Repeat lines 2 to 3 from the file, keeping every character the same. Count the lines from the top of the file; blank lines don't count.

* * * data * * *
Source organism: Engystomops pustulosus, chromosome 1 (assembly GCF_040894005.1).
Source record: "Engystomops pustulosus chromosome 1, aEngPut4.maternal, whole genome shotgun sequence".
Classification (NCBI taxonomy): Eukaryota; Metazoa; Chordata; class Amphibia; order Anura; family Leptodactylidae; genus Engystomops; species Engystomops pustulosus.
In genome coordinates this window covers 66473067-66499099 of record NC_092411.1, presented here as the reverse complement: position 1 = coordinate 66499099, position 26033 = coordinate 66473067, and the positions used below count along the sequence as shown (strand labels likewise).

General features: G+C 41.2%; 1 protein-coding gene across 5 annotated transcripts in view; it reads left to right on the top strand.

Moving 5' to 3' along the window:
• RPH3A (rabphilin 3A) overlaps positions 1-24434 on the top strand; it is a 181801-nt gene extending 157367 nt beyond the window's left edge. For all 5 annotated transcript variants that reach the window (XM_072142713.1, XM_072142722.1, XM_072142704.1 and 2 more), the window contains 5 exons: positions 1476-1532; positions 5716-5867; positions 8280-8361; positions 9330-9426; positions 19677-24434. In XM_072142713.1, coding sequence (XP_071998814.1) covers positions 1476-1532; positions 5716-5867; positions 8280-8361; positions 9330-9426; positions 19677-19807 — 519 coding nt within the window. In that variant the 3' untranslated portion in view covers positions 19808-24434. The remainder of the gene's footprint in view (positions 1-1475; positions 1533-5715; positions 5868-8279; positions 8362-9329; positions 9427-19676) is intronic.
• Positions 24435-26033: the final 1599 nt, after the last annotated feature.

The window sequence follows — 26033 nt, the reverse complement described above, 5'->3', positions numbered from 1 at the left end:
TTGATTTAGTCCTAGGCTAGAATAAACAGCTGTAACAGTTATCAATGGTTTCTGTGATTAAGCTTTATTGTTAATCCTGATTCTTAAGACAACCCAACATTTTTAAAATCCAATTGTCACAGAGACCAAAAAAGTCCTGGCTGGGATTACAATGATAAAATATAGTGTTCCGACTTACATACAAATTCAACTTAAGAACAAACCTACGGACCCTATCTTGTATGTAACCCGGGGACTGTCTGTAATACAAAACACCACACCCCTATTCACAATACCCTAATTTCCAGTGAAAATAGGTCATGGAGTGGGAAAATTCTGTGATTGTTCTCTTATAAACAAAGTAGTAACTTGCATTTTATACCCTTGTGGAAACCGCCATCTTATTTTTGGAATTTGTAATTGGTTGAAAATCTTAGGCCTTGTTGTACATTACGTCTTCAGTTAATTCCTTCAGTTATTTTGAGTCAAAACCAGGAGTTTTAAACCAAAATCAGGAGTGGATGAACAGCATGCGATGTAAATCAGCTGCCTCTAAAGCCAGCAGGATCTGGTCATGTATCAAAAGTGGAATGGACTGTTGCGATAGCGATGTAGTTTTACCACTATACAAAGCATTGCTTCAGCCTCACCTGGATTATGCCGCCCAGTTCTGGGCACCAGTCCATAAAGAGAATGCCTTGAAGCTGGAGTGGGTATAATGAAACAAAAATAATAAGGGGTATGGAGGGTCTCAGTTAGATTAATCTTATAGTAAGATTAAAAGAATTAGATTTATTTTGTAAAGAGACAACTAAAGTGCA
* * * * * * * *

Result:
Source record: "Engystomops pustulosus chromosome 1, aEngPut4.maternal, whole genome shotgun sequence".
Classification (NCBI taxonomy): Eukaryota; Metazoa; Chordata; class Amphibia; order Anura; family Leptodactylidae; genus Engystomops; species Engystomops pustulosus.